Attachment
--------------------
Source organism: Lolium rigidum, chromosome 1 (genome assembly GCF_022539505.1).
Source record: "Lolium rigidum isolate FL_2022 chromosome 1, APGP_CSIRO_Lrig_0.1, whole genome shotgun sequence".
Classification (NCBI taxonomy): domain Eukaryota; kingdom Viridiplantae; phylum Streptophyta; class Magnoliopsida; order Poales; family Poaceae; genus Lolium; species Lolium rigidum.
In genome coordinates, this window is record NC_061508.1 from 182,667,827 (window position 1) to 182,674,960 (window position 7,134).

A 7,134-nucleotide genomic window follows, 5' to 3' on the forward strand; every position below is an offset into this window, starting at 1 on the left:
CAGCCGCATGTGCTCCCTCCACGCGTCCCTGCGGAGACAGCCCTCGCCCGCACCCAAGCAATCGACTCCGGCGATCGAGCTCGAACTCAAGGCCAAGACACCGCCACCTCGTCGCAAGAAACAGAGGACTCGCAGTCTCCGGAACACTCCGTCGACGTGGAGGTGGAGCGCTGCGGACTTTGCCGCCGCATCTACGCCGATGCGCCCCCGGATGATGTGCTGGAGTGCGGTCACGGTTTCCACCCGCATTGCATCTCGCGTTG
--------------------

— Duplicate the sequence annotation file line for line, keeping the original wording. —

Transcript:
Source organism: Lolium rigidum, chromosome 1 (genome assembly GCF_022539505.1).
Source record: "Lolium rigidum isolate FL_2022 chromosome 1, APGP_CSIRO_Lrig_0.1, whole genome shotgun sequence".
Classification (NCBI taxonomy): domain Eukaryota; kingdom Viridiplantae; phylum Streptophyta; class Magnoliopsida; order Poales; family Poaceae; genus Lolium; species Lolium rigidum.
In genome coordinates, this window is record NC_061508.1 from 182,667,827 (window position 1) to 182,674,960 (window position 7,134).

A 7,134-nucleotide genomic window follows, 5' to 3' on the forward strand; every position below is an offset into this window, starting at 1 on the left:
CAGCCGCATGTGCTCCCTCCACGCGTCCCTGCGGAGACAGCCCTCGCCCGCACCCAAGCAATCGACTCCGGCGATCGAGCTCGAACTCAAGGCCAAGACACCGCCACCTCGTCGCAAGAAACAGAGGACTCGCAGTCTCCGGAACACTCCGTCGACGTGGAGGTGGAGCGCTGCGGACTTTGCCGCCGCATCTACGCCGATGCGCCCCCGGATGATGTGCTGGAGTGCGGTCACGGTTTCCACCCGCATTGCATCTCGCGTTG